To the Editor:

The United Nations 2030 Agenda for Sustainable Development promotes the “Leaving no one behind” principle and sets goals and targets in areas of critical importance for humanity and the planet [1]. This principle has become extraordinarily important during the novel coronavirus disease 19 (COVID-19) pandemic. It is especially relevant for disadvantaged fractions of the population, such as people experiencing homelessness.

Homeless persons present several unique vulnerabilities that have been greatly amplified due to the socioeconomic situation created by the pandemic [2]. The homeless often live in the streets or in high-density congregate settings that may not guarantee basic hygiene and protection practices and adequate social distancing. They have limited access to health care and social services. They are often overlooked by safety and health monitoring actions as they are hard to reach, often transient, and less compliant with prevention measures. All of these factors favor the spread of Severe Acute Respiratory Syndrome Coronavirus 2 (SARS-CoV-2) infection [3]. In addition, people experiencing homelessness often have underling physical and mental comorbidities that place them at high risk of severe forms of COVID-19 and death. Studies have shown that even apart from COVID-19, homeless persons have a mortality up to 10 times higher than the general population, and COVID-19 may be expected to further widen this mortality gap [3]. Finally, lockdown measures adopted at a local or national level to limit contagion add additional difficulties in fulfilling basic human needs of the homeless population, thus further increasing inequalities [3].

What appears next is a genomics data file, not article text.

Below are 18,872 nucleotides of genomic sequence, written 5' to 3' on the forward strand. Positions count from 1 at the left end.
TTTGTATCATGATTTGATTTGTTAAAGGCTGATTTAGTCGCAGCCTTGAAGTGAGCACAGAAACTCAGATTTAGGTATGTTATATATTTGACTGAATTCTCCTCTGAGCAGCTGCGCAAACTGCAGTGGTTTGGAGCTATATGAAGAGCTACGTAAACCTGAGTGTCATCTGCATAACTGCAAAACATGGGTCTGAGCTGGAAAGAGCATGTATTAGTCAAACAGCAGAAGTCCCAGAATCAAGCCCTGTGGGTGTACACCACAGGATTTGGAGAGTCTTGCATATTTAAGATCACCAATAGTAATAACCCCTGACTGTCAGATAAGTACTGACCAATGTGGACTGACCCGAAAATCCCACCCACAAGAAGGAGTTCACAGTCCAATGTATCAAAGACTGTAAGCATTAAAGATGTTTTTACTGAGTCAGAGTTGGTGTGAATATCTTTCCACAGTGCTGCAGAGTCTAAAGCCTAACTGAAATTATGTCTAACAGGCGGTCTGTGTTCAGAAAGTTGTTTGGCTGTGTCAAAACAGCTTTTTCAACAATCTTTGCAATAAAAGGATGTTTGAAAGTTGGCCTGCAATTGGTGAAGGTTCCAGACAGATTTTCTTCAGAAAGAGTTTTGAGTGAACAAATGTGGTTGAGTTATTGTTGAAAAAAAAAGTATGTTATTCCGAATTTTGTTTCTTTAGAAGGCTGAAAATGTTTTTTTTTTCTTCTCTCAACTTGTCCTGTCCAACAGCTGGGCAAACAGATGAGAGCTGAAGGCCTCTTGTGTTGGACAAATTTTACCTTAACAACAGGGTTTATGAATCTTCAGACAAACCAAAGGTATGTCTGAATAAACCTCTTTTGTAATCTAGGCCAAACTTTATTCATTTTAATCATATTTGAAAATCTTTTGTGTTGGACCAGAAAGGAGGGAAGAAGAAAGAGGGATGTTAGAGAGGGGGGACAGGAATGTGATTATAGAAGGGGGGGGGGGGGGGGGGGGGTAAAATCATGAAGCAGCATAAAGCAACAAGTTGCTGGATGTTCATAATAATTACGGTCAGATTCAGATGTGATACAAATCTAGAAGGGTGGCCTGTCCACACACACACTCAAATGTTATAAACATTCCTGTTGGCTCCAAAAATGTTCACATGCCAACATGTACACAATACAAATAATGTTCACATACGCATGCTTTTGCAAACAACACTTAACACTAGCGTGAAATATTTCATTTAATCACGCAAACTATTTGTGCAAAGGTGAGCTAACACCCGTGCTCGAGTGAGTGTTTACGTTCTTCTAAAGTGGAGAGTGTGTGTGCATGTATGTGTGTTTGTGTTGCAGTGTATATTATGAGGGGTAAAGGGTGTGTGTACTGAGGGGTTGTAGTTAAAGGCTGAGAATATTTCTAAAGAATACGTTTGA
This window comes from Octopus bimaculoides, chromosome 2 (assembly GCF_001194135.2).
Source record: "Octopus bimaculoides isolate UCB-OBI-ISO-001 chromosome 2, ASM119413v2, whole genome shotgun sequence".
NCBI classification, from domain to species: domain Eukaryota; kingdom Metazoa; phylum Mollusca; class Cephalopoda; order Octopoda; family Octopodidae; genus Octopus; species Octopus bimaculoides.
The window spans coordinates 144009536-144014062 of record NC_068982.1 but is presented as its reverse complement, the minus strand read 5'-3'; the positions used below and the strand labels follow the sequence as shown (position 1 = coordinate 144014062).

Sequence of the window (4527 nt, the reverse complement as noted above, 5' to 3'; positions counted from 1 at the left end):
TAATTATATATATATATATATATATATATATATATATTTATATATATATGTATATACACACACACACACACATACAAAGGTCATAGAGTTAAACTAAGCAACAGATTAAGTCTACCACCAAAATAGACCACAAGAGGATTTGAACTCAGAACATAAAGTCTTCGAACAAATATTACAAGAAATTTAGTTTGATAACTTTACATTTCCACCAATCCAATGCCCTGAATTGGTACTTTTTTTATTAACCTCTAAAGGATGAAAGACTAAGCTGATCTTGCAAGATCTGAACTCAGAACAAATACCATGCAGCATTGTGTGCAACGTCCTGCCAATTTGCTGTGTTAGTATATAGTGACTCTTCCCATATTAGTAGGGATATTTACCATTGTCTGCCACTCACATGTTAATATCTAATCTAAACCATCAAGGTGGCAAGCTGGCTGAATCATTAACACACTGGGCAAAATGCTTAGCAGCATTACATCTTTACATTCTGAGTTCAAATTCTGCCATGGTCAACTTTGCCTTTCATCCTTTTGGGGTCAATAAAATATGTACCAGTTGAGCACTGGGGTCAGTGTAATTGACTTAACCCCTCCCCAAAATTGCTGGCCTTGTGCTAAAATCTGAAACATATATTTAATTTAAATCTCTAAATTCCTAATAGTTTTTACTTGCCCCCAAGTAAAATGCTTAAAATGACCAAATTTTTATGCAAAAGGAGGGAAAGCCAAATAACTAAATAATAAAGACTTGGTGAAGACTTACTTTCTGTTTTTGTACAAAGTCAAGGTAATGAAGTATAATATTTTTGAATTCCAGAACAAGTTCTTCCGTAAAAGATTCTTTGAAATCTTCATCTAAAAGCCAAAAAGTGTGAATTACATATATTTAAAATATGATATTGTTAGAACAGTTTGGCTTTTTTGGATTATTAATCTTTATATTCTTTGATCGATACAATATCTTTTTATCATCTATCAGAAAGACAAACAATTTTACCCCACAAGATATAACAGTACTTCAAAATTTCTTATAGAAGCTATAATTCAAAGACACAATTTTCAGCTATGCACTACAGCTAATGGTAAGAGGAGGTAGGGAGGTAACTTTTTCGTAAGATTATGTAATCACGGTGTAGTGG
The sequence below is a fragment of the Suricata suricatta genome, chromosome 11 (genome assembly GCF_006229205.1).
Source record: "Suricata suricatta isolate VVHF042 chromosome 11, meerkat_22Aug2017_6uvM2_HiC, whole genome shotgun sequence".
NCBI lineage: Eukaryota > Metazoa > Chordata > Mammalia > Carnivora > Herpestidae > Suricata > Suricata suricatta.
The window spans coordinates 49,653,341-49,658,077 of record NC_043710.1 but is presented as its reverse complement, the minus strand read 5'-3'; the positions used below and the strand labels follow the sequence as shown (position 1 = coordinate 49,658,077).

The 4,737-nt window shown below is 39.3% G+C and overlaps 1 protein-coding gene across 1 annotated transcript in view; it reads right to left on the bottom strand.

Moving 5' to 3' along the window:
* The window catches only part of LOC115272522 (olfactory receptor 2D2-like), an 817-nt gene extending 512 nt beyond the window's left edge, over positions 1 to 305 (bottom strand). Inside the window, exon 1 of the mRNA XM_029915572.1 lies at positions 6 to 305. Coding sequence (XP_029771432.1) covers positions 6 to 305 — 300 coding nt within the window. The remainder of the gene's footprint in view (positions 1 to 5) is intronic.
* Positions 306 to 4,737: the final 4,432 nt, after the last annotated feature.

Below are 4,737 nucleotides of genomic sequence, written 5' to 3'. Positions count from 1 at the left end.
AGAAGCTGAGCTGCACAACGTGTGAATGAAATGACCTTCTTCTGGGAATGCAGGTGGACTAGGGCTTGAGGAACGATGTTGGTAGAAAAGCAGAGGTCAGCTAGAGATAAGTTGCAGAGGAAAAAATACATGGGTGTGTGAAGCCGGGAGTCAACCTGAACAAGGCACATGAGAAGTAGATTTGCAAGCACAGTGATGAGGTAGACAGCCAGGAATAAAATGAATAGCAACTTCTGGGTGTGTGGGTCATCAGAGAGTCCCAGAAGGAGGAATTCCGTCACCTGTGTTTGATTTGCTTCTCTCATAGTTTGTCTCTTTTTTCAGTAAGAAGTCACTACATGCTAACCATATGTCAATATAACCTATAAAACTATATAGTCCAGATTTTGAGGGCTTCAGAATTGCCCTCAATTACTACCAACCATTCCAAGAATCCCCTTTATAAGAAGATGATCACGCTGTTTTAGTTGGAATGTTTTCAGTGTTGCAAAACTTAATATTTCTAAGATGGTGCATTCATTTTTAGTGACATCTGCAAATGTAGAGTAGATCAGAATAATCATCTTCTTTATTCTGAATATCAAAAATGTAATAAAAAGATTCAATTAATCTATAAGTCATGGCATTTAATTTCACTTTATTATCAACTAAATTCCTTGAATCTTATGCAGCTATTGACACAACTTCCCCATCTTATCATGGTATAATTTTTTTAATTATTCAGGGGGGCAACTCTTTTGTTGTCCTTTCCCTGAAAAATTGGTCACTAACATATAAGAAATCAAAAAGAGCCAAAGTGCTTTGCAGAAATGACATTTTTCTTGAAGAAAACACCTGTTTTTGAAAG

All of these factors, taken together, place homeless persons at high risk of being left behind by public health and social services, especially in these weeks in which many countries are facing an increased number of cases in the second wave of COVID-19. This risk may be exacerbated by the fact that a large part of COVID-19 cases are asymptomatic or minimally symptomatic, which leads to delayed diagnosis and late isolation of positive patients, who may then involuntarily spread infection in shelters or among their contacts with dramatic consequences on individual and public health [4].

It is therefore of utmost importance to put in place adequate public health measures that will limit spread of infection among homeless persons, rapidly identify and isolate asymptomatic and minimally symptomatic subjects, promptly and appropriately treat positive cases, and correctly handle the entire socioeconomic environment of vulnerable people. The actions adopted by the Vatican City State to meet these goals in the provision of primary care services to homeless people through the Offices of Papal Charities (Eleemosynaria Apostolica) include:

  1. deployment of strict hygienic and behavioral regulations to prevent contagion among sheltered and, when possible, unsheltered homeless persons, such as daily symptom check, temperature monitoring, and distribution and use of face masks and hand disinfectants;
  2. constant education on how infection spreads and on methods to prevent contagion;
  3. redistribution and reorganization of space in personal and communal shelter areas to guarantee interpersonal distance;
  4. conducting routine surveillance campaigns among people living in the streets and in homeless shelters using Real-Time Polymerase Chain Reaction (RT-PCR) nasopharyngeal swabs or rapid antigen tests for SARS-CoV-2; and
  5. advance preparation of facilities to guarantee housing for unsheltered homeless people in the event of temporary closures of homeless shelters during unexpected outbreaks [5].

Governments, national and local, and their social and health departments should collaborate in the deployment of prevention and control services to limit spread of COVD-19 infection in all segments of the population, and most especially among vulnerable groups such as people experiencing homelessness. No one should be left behind.